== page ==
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An early draft of an oped that appeared in the Washington Post on February 12, 1998.
Stanley Fischer on the IMF and East Asia
J. Bradford DeLong
Professor of Economics
January 11, 1998
It is a time of economic boom. Far to the west of the established industrial centers of the world economy--across the broad ocean--an industrial revolution is in progress. Mammoth infrastructure projects lay the groundwork for cities and factories where before only rude farmers had dwelt. Natural resources are tapped, and rising exports of resource-based products raise living standards both in the new boom economies and in the older industrial core. Alongside the resource exports a flow of manufactured goods begins and grows, as the emerging industries find their competitive niches. All this is funded by a flood of capital out of the established financial centers seeking higher returns, and willing to bear some extra risks as well.
But all is not well. Corrupt government officials have been siphoning off unbelievable amounts of money from state-funded infrastructure projects. Revelations of the extent of production lead to legislative censure of the truth-tellers. Meanwhile, the greatest financial institutions have become overextended: poured their money into enterprises doomed to failure, and then tried their real bankruptcy. When a sudden shock lays bare the extent of official corruption and of unsound private business practices, investors in the industrial core realize that all is not well in the lands to the west across the ocean. Capital stampedes out, back to the industrial core, no matter what interest rates are paid or equity terms are offered. And with a shattering crash, the largest and most prominent financiers--those whose houses have been the vacation retreats of national presidents, and who have been the business partners of close relatives of national leaders--fail and go bankrupt.
East Asia in 1997-8? Yes, of course. But also the United States of America in 1873-4. Congressman Oakes Ames of Massachusetts and his "friends" at the Union Pacific, Leland Stanford and Colis Huntington of the Central Pacific, and the team of Jay Gould and Jim Fisk would have had little if anything to learn about crony capitalism and corruption from the friends of Suharto. Jay Cooke, the wizard financier of the Civil War, managed to place what was then the largest banking house in North America as far underwater as the heads of any of South Korea's chaebol. And British and other European investors reacted then just as American and other investors are reacting now: pulling their capital out of the enterprises and economies that only a year before they had seen as profitable goldmines.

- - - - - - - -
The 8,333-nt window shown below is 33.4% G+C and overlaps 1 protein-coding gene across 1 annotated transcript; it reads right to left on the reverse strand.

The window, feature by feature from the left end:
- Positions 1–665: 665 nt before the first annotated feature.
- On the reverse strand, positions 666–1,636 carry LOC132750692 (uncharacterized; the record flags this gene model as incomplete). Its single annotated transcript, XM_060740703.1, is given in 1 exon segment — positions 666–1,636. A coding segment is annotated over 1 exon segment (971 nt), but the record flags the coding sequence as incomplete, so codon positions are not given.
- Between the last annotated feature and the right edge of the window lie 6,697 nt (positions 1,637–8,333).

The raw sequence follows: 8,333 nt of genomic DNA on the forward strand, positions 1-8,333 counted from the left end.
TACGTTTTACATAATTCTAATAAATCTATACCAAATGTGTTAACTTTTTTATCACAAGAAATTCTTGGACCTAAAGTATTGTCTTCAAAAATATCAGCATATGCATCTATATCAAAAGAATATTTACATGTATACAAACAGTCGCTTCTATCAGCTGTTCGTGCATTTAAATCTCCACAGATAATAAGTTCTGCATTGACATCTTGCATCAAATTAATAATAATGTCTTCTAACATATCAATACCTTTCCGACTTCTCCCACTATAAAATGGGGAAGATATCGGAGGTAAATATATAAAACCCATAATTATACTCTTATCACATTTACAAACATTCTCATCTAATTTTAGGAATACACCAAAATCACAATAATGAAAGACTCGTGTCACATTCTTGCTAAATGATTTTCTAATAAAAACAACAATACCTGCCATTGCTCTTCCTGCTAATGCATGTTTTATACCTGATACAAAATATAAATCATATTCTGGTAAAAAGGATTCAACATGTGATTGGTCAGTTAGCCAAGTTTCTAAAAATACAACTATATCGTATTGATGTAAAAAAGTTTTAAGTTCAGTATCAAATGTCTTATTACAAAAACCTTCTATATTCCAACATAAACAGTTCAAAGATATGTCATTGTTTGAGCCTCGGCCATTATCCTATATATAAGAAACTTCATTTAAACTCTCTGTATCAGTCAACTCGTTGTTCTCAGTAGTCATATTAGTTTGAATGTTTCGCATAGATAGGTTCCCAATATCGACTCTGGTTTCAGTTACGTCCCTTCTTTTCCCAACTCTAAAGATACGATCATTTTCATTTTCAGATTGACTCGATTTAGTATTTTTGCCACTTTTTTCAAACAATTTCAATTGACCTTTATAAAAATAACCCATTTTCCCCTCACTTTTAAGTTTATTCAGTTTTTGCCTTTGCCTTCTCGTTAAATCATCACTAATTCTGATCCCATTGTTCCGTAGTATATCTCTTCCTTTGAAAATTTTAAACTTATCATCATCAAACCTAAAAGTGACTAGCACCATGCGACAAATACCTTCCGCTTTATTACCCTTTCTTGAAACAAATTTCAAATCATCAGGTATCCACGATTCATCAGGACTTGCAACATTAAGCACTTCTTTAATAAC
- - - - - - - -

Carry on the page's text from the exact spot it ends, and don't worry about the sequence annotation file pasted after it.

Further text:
We know how this story ends in the absence of international intervention and support. Back in 1873 there was no IMF, the Bank of England saw its mandate as narrowly limited to British financial crises, and the British Treasury Secretary--the Chancellf the Exchequer--took no notice of what went on across the ocean.
British and European capital fled the United States. The amount of railroad miles built in the United States fell by 80%, as the country entered a depression that would not lift for nearly half a decade. Until 1933, it was the U.S. depression that followed 1873 that had the name of "Great Depression."
Now we are watching the same movie, but we have a chance to give it a different ending. Now we have an IMF. Now we have a Treasury and a Federal Reserve that understand the need to safeguard the world economy as a whole. Now we have central bankers and finance ministers who remember 1873--and 1857, and 1866, and 1893, and 1907, and 1929, and 1933, and 1992, and 1994--and who understand that large loans to cushion the adjustment to a sudden loss of confidence and provide liquidity to keep the engine of capitalist development greased can do enormous good at very little risk.
But they can do their job and make a better ending to this movie only if politicians are willing to give Messrs. Camdessus and Fischer, Rubin and Summers elbow room. A good ending will not make sure that every over-enthusiastic speculator or crony capitalist loses his or her shirt. A good ending will not make sure that every East Asian construction or manufacturing worker keeps his or her job. A good ending will not keep East Asian demand for American products as high as in the past, or lower the American trade deficit. A good ending to this movie will, however, make the East Asian recessions of 1998-1999 that follow the East Asian financial crisis of 1997 small.
And to the extent that the politicians seeking hot-button issues, whether Pat Buchanans or Ralph Naders, demand a more perfect world than international central bankers--with their blunt, imperfect, limited tools and powers--can deliver, they lessen our chance to make a better ending to today's movie than the movie of a century and a quarter ago.
J. Bradford DeLong is Professor of Economics at the University of California at Berkeley, a Research Associate of the National Bureau of Economic Research, and Co-Editor of the Journal of Economic Perspectives. From 1993 to 1995 he served the Clinton Administration's Treasury Department as Deputy Assistant Secretary for Economic Policy. He is the author of, among other things, "The Case for Mexico's Rescue" (Foreign Affairs, 1996) and The Marshall Plan: History's Most Successful Structural Adjustment Programme (1993).
Professor of Economics
J. Bradford DeLong, 601 Evans
University of California at Berkeley; Berkeley, CA 94720-3880
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